Hills of Spices: Poet­ry From the Bible

Rena Potok, ed.
  • Review
By – November 11, 2011

Hills of Spices sin­gu­lar­ly con­veys bib­li­cal poetry’s beau­ty, which not only engages the mind and heart but also touch­es the soul or spir­it. This schol­ar­ly col­lec­tion includes an intro­duc­tion by Andrea L. Weiss dis­cussing the indi­ca­tors that dif­fer­en­ti­ate poet­ry from prose in the Bible. Par­tic­u­lar­ly ana­lyz­ing pas­sages in the Tanakh, Weiss shows how par­al­lelism, meter, rhythm, terse­ness, imagery, metaphor, sim­i­le, rep­e­ti­tion, pat­tern­ing, para­noma­sia (manip­u­la­tion of rhetoric to pro­duce var­i­ous rhetor­i­cal effects, such as the rhetor­i­cal ques­tion) clear­ly delin­eate bib­li­cal poet­ry. Such styl­is­tic tech­niques serve to enhance the sacred effects expe­ri­enced by humans who have spo­ken, heard, or read these vers­es for thou­sands of years.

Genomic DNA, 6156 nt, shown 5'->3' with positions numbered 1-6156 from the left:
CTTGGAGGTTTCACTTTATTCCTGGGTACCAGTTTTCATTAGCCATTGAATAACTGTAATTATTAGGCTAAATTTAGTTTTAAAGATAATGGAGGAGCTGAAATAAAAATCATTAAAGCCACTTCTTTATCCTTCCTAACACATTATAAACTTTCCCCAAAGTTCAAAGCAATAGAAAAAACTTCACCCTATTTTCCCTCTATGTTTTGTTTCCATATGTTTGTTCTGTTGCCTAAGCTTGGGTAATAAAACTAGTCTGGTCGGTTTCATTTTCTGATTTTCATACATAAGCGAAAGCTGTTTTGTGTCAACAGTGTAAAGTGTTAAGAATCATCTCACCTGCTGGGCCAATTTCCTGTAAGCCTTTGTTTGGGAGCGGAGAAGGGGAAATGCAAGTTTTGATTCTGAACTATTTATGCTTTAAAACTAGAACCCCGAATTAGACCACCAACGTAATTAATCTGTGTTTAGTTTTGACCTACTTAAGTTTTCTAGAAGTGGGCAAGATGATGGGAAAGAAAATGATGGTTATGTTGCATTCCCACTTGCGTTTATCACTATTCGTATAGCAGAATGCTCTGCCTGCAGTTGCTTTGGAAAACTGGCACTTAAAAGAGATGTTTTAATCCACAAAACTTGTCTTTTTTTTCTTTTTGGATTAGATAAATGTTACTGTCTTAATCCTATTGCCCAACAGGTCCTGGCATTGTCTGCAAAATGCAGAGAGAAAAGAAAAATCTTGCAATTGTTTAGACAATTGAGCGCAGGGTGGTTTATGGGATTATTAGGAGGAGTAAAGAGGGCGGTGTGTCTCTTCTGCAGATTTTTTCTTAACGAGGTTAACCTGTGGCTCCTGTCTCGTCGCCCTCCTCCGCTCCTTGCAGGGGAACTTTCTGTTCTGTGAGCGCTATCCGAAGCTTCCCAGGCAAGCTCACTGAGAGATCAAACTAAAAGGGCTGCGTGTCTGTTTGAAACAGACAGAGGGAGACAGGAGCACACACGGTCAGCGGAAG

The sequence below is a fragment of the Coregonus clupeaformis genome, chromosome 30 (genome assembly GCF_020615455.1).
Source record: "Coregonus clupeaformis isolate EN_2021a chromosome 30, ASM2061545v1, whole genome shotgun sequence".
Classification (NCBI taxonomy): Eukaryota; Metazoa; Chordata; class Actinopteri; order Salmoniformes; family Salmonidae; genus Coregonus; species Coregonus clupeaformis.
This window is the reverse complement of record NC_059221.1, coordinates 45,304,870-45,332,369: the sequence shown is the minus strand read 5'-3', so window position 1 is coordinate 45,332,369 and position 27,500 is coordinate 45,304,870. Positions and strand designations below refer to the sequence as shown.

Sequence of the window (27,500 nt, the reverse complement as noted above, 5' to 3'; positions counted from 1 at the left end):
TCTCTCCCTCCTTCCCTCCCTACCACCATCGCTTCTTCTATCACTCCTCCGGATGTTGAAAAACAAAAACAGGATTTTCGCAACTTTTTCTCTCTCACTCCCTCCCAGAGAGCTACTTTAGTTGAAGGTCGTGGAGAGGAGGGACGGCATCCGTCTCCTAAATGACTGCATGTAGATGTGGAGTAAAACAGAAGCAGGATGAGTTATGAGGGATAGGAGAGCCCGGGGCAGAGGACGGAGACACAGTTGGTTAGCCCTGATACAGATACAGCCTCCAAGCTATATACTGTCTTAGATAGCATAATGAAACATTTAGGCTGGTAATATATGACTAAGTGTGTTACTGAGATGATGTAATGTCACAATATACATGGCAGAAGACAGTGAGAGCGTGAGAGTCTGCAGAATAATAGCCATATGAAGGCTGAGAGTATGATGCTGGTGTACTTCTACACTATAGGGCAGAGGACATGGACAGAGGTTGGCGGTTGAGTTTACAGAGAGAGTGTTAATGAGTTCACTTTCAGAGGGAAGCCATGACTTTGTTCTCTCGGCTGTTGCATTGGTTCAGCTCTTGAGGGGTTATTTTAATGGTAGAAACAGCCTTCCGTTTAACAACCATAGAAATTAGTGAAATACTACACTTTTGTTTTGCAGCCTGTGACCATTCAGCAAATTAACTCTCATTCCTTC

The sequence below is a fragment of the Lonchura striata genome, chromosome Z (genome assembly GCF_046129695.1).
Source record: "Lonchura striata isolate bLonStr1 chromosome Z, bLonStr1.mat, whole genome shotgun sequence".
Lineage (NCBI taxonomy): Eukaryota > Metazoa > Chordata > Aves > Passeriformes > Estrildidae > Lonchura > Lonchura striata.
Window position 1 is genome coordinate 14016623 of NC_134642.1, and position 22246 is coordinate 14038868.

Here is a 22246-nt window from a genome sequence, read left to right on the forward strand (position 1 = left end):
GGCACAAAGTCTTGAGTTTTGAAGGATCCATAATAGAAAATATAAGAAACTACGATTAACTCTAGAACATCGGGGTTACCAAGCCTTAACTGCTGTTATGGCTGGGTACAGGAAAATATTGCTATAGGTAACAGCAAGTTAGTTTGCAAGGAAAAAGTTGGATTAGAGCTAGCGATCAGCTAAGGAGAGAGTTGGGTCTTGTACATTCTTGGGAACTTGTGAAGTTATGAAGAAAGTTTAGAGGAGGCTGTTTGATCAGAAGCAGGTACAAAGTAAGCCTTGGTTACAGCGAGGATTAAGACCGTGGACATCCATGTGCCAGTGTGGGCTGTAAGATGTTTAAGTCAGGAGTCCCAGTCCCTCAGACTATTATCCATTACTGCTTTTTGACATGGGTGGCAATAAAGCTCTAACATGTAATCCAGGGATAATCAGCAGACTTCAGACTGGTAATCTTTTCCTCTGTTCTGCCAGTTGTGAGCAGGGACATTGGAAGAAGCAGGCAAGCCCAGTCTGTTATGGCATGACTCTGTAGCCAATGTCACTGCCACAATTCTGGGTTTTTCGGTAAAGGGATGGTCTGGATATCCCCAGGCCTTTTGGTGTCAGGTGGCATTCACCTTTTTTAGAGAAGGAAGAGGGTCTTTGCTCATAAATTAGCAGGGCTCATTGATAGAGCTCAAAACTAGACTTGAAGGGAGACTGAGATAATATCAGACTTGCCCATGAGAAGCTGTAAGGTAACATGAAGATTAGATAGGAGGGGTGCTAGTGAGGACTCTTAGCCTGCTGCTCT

Orga­nized into nine sec­tions, the read­er may enjoy and uti­lize appro­pri­ate poems for spe­cif­ic events: bless­ings, prayers and songs of praise, poet­ic moments relat­ed to var­i­ous top­ics, tes­ta­ments and pro­nounce­ments, laments, judg­ment ora­cles, prophe­cies of sal­va­tion and con­so­la­tion, wis­dom writ­ings, and love songs. 

Indeed, after perus­ing and rel­ish­ing this grand col­lec­tion, you will agree with the Psalmist: It is good to praise the Lord,/to sing hymns to your name, O Most High,/…I shout for joy at Your handiwork./How great are Your works, O Lord,/how very sub­tle Your designs!”

Deb­o­rah Schoen­e­man, is a for­mer Eng­lish teacher/​Writing Across the Cur­ricu­lum Cen­ter Coor­di­na­tor at North Shore Hebrew Acad­e­my High School and coed­i­tor of Mod­ern Amer­i­can Lit­er­a­ture: A Library of Lit­er­ary Crit­i­cism, Vol. VI, pub­lished in 1997.

Discussion Questions